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Thu, Jun 20, 2024 02:51
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Week of 10 June 2024: Procurement--Honest and Ethical

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These days it often takes a deep dive to understand honest and ethical, the first two attributes I mentioned last week.

When it comes to honesty, you can't be selective. You are either honest or you are not--throughout all aspects of your life. Hence, purchasing managers, especially, need to be honest throughout all aspects of their life.

Sending the shoes back to Amazon that you wore for a week, just because you decided you don't like them, and Amazon is a big company? You decide if you think that is being honest, you already know what I think.

I have found the best test of honesty is to call someone out on an action they took. If they get defensive, they likely know deep in their heart that it was a dishonest move. The louder they protest, the more their own conscious is gnawing at them.

The problem is, being dishonest in little things leads to dishonesty in big things. There is no firewall in honest and dishonest actions based on size.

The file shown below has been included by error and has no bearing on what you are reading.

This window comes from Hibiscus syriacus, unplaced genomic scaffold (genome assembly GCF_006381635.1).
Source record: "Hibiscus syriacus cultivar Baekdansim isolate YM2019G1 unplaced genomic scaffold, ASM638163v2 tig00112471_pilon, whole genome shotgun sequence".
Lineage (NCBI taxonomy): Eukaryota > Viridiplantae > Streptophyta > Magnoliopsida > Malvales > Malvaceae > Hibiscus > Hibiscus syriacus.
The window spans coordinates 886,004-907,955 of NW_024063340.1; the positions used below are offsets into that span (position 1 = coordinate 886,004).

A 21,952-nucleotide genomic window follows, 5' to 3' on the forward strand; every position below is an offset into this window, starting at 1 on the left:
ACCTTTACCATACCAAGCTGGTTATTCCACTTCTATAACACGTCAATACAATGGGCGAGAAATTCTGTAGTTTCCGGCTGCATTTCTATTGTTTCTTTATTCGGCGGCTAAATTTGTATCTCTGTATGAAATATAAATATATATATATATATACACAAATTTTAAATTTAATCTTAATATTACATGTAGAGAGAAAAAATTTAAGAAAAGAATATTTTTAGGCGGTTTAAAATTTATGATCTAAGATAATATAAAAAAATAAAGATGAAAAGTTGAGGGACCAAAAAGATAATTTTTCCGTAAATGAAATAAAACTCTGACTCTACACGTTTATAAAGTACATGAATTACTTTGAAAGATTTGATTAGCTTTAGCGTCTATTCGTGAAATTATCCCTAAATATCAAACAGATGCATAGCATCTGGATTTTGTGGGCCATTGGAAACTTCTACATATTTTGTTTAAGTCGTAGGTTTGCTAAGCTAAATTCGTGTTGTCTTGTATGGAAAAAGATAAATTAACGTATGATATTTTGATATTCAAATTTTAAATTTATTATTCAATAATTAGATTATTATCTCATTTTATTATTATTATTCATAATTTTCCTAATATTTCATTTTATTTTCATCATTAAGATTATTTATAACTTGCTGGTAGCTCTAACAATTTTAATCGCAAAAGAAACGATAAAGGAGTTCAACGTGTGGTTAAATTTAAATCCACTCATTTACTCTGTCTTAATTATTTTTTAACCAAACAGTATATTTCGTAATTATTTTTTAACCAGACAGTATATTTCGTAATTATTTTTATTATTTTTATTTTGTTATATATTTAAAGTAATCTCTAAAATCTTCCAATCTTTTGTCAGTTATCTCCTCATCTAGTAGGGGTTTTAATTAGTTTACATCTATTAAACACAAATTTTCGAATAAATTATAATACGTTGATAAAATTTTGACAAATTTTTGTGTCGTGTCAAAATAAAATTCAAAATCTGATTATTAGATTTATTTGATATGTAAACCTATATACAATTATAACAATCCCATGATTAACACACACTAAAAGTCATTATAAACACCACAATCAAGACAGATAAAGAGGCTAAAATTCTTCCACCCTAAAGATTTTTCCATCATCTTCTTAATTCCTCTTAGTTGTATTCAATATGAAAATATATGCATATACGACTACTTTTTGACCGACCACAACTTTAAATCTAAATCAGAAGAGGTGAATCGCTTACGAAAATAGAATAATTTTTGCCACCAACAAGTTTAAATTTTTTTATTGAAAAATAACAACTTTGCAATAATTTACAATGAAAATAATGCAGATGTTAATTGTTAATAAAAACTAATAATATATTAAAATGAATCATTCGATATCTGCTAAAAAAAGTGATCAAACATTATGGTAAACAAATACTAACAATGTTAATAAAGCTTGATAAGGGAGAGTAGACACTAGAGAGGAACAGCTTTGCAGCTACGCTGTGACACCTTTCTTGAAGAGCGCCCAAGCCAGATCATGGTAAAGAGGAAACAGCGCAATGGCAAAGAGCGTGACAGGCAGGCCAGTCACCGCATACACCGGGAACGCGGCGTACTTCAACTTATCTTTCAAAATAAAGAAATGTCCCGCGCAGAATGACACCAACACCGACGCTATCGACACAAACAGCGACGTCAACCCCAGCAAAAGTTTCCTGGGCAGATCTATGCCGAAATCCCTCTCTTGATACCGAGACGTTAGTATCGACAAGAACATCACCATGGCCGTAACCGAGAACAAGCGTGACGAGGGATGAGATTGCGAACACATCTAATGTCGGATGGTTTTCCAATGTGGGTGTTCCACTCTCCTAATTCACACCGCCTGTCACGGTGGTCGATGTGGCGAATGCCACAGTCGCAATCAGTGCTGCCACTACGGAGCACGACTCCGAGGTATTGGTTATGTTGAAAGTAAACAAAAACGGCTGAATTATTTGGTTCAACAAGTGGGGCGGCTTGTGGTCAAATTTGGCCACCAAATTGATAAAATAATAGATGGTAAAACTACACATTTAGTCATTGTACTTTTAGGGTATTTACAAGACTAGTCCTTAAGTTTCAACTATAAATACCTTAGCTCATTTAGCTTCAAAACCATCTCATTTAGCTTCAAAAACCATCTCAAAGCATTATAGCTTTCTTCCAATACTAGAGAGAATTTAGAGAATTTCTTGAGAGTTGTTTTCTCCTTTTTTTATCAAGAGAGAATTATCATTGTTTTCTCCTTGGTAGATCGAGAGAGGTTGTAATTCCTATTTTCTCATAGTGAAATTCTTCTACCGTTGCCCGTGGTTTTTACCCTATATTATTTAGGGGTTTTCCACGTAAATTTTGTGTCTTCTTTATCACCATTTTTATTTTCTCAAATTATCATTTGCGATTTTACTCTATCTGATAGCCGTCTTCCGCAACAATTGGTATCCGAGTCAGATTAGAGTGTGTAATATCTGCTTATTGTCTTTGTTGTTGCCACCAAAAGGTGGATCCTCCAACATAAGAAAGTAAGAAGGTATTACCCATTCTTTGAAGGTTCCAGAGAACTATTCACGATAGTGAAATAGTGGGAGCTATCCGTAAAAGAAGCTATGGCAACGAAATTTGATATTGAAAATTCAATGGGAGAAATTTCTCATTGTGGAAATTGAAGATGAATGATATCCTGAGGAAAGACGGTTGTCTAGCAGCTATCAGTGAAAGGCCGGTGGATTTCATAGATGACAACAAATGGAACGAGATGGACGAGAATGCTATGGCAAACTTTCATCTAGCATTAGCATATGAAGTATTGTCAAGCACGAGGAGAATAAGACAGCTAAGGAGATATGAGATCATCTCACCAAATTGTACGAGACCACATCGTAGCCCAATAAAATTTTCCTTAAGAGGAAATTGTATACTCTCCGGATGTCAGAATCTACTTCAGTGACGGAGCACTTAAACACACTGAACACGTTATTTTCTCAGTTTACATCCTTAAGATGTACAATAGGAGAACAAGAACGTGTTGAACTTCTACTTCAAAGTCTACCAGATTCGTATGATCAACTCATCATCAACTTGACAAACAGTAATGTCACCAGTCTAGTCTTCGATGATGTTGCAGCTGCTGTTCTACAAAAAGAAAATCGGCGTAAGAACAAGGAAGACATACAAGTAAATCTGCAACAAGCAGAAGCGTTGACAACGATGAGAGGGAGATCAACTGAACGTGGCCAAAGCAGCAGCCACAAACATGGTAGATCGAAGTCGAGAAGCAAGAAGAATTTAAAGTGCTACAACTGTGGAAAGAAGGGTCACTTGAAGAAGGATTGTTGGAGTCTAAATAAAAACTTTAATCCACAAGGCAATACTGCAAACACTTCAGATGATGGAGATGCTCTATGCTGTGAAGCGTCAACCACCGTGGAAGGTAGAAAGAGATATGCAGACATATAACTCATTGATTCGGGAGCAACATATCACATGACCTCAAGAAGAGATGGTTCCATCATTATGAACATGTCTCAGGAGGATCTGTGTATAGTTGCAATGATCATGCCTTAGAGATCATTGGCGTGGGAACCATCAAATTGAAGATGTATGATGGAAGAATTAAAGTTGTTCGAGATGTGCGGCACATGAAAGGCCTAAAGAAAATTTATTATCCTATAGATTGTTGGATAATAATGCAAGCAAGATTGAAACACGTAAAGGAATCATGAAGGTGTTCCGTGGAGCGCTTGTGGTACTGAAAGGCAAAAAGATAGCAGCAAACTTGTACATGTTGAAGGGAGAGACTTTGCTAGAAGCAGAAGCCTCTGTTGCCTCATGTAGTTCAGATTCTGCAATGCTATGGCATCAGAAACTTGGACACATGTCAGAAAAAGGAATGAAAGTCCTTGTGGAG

Many suppliers are complicit in supporting dishonesty. They start by taking the new purchasing agent to lunch and it grows from there. There is a community here in the deep south that lives on the dishonesty of the suppliers and purchasing department of a major mill. True story--a supplier friend of mine was in this town for a brief visit and went into the local pawn shop/gun store at lunch time. The owner engaged him in conversation, found out his business, promptly walked him over to a display of shotguns and said, "These are the ones the boys at the mill want now." Enough said.

The other side of this coin is ethics. Purchasing needs to drive a hard, but ethical, bargain for their mill. Don't push suppliers to the point that the deal will put them out of business. Not only is it unethical, but it can also end up costing the mill to complete work when the supplier fails mid project.

I know of at least four paper machine suppliers that were pushed out of business this way. When we US based folks lament that there are no longer domestically built paper machines, guess what? Sharp deals pushed the North American manufacturers out of business.

Silly terms, like 120 days that I mentioned last week, are fantasy. You expect to withhold payment to your suppliers for a third of a year and not pay for that in one way or another? Get real.

You will also notice that I seldom use the word "vendor." I use "supplier." A "vendor" is someone who sells me cotton candy on the midway at the county fair. It is a matter of respect. If you don't respect your suppliers, you'll likely not treat them ethically, ultimately to your detriment.

Be safe and we will talk next week.


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